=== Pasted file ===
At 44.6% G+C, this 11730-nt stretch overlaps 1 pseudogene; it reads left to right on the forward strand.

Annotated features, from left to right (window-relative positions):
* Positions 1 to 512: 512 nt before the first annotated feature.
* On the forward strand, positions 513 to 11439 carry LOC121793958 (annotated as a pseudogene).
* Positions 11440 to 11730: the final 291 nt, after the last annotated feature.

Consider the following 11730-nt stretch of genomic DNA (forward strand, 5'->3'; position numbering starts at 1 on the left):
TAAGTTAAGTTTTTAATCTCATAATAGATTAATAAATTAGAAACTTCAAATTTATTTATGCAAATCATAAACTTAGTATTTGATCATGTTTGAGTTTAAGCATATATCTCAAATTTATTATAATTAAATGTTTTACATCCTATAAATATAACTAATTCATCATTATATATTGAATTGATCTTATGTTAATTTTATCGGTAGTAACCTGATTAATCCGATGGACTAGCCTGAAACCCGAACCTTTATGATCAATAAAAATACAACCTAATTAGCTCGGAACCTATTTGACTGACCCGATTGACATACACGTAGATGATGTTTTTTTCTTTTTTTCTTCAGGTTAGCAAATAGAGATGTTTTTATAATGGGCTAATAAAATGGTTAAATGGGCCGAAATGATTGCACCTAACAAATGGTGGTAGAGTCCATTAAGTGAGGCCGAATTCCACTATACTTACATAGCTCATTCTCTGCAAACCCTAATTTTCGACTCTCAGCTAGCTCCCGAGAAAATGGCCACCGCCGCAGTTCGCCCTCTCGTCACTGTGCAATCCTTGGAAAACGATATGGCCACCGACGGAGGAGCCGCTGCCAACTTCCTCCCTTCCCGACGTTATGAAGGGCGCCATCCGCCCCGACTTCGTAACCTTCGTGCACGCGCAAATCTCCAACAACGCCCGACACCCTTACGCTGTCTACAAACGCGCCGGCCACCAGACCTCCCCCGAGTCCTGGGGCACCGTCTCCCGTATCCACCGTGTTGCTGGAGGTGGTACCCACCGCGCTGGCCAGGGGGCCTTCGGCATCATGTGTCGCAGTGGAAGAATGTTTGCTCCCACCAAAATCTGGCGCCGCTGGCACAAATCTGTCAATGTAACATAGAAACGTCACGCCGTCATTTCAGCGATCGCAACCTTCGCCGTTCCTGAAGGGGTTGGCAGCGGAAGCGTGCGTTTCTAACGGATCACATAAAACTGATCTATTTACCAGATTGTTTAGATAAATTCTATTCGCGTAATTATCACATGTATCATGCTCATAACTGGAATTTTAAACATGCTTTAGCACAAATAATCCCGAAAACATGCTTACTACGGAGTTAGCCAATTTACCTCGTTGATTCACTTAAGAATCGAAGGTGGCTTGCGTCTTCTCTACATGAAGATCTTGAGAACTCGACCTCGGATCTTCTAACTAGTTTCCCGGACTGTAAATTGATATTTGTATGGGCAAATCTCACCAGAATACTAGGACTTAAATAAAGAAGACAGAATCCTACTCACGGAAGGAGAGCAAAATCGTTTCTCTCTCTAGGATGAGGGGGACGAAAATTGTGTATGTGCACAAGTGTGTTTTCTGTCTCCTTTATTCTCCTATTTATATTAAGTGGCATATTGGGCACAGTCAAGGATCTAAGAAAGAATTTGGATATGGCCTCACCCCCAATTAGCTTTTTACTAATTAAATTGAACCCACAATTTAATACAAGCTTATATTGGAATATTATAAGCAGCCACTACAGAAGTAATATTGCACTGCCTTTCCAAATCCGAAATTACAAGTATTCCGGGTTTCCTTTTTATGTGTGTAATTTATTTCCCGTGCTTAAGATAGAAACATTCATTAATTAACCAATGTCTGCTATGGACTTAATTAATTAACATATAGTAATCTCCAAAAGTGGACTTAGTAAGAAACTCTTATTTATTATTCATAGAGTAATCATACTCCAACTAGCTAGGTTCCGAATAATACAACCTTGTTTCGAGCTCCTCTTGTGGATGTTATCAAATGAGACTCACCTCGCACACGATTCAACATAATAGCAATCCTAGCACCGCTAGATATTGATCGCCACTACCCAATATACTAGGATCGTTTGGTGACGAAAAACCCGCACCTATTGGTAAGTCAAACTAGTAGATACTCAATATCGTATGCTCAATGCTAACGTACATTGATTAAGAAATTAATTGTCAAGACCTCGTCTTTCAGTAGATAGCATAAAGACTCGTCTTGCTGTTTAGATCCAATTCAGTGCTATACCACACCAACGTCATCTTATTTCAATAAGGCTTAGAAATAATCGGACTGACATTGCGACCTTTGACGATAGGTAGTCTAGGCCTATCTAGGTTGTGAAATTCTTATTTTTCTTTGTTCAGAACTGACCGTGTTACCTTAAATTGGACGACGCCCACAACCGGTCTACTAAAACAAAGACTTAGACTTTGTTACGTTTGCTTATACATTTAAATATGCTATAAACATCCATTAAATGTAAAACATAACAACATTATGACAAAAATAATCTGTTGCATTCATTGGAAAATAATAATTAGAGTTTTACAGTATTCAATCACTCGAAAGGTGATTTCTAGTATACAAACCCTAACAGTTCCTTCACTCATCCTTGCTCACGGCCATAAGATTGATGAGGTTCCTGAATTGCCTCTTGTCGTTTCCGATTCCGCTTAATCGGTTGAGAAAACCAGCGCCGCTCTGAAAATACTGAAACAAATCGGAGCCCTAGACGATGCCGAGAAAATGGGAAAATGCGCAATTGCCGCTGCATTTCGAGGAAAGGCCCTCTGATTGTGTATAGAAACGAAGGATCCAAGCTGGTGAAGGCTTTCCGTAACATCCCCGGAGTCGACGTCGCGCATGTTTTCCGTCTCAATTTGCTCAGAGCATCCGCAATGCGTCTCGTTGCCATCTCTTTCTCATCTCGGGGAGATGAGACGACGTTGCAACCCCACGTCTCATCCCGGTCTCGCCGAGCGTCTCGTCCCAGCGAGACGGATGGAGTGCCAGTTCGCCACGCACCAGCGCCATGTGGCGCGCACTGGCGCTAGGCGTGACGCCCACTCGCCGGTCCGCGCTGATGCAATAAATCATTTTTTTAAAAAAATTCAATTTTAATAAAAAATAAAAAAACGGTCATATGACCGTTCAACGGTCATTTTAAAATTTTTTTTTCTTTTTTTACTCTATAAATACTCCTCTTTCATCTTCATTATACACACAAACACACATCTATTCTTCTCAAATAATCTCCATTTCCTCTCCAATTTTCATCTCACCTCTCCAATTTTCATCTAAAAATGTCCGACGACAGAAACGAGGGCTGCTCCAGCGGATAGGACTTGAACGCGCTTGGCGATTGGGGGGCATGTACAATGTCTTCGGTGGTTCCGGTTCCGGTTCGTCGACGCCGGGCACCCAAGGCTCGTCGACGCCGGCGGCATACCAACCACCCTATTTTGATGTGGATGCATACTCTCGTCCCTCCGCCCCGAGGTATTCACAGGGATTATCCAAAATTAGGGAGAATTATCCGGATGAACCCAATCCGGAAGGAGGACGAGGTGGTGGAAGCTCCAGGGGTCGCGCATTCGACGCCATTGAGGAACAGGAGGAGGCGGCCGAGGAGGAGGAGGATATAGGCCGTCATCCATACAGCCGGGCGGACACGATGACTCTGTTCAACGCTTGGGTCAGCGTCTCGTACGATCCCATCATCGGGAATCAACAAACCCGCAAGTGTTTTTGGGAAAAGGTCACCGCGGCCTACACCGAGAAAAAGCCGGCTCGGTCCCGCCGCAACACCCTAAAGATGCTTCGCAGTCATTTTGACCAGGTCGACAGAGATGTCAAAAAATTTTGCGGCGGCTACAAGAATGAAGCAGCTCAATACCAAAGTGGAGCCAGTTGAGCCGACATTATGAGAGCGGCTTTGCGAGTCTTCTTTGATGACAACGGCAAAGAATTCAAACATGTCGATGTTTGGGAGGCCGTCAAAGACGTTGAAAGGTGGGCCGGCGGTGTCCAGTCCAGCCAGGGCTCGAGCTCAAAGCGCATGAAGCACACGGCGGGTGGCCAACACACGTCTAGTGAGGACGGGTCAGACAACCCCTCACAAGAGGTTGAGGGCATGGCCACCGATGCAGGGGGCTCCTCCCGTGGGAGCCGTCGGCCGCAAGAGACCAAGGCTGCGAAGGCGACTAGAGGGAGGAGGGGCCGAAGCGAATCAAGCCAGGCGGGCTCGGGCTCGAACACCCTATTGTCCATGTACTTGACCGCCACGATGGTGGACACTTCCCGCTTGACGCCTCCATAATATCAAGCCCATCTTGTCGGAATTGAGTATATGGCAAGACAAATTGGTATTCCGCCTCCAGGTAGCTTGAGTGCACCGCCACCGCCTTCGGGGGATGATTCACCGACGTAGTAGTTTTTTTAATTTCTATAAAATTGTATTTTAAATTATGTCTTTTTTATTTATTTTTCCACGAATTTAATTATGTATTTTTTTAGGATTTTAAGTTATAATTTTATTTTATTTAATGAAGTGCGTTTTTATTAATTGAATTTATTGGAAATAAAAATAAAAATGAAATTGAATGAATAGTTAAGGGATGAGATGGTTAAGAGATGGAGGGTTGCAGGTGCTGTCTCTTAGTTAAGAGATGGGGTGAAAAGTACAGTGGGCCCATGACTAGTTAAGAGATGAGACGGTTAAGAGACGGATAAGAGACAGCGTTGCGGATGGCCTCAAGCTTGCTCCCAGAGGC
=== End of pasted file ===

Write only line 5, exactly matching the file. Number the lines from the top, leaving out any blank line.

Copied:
* Positions 11440 to 11730: the final 291 nt, after the last annotated feature.